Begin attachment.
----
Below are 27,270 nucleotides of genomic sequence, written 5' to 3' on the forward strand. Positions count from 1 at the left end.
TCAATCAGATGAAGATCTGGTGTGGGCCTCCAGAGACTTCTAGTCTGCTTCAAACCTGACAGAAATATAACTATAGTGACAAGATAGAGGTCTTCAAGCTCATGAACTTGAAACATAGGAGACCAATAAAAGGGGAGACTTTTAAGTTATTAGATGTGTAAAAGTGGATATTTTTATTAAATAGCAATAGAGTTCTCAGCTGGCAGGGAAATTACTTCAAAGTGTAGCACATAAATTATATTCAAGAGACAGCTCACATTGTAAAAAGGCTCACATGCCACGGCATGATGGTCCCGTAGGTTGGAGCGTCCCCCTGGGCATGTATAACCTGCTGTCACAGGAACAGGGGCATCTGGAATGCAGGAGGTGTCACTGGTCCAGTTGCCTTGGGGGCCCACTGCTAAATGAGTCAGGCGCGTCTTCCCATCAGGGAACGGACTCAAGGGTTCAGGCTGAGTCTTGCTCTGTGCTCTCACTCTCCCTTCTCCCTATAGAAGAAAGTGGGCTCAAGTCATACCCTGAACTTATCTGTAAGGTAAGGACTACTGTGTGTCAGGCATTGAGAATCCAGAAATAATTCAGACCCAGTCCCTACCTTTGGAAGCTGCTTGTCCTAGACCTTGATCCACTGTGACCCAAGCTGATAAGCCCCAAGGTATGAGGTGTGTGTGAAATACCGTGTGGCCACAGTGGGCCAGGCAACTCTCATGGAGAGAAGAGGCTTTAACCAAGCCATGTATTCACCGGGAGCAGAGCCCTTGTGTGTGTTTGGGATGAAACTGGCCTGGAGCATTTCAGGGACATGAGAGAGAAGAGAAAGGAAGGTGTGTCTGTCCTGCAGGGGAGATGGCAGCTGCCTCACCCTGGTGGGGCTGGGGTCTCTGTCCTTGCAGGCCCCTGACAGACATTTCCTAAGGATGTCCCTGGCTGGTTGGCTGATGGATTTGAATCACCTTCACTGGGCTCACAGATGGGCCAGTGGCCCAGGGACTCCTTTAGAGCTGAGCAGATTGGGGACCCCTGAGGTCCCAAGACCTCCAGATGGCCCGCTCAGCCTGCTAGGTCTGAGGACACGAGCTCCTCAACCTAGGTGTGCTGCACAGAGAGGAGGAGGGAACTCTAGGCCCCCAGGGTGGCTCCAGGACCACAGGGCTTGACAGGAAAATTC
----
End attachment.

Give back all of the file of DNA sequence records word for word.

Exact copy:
Below are 27,270 nucleotides of genomic sequence, written 5' to 3' on the forward strand. Positions count from 1 at the left end.
TCAATCAGATGAAGATCTGGTGTGGGCCTCCAGAGACTTCTAGTCTGCTTCAAACCTGACAGAAATATAACTATAGTGACAAGATAGAGGTCTTCAAGCTCATGAACTTGAAACATAGGAGACCAATAAAAGGGGAGACTTTTAAGTTATTAGATGTGTAAAAGTGGATATTTTTATTAAATAGCAATAGAGTTCTCAGCTGGCAGGGAAATTACTTCAAAGTGTAGCACATAAATTATATTCAAGAGACAGCTCACATTGTAAAAAGGCTCACATGCCACGGCATGATGGTCCCGTAGGTTGGAGCGTCCCCCTGGGCATGTATAACCTGCTGTCACAGGAACAGGGGCATCTGGAATGCAGGAGGTGTCACTGGTCCAGTTGCCTTGGGGGCCCACTGCTAAATGAGTCAGGCGCGTCTTCCCATCAGGGAACGGACTCAAGGGTTCAGGCTGAGTCTTGCTCTGTGCTCTCACTCTCCCTTCTCCCTATAGAAGAAAGTGGGCTCAAGTCATACCCTGAACTTATCTGTAAGGTAAGGACTACTGTGTGTCAGGCATTGAGAATCCAGAAATAATTCAGACCCAGTCCCTACCTTTGGAAGCTGCTTGTCCTAGACCTTGATCCACTGTGACCCAAGCTGATAAGCCCCAAGGTATGAGGTGTGTGTGAAATACCGTGTGGCCACAGTGGGCCAGGCAACTCTCATGGAGAGAAGAGGCTTTAACCAAGCCATGTATTCACCGGGAGCAGAGCCCTTGTGTGTGTTTGGGATGAAACTGGCCTGGAGCATTTCAGGGACATGAGAGAGAAGAGAAAGGAAGGTGTGTCTGTCCTGCAGGGGAGATGGCAGCTGCCTCACCCTGGTGGGGCTGGGGTCTCTGTCCTTGCAGGCCCCTGACAGACATTTCCTAAGGATGTCCCTGGCTGGTTGGCTGATGGATTTGAATCACCTTCACTGGGCTCACAGATGGGCCAGTGGCCCAGGGACTCCTTTAGAGCTGAGCAGATTGGGGACCCCTGAGGTCCCAAGACCTCCAGATGGCCCGCTCAGCCTGCTAGGTCTGAGGACACGAGCTCCTCAACCTAGGTGTGCTGCACAGAGAGGAGGAGGGAACTCTAGGCCCCCAGGGTGGCTCCAGGACCACAGGGCTTGACAGGAAAATTC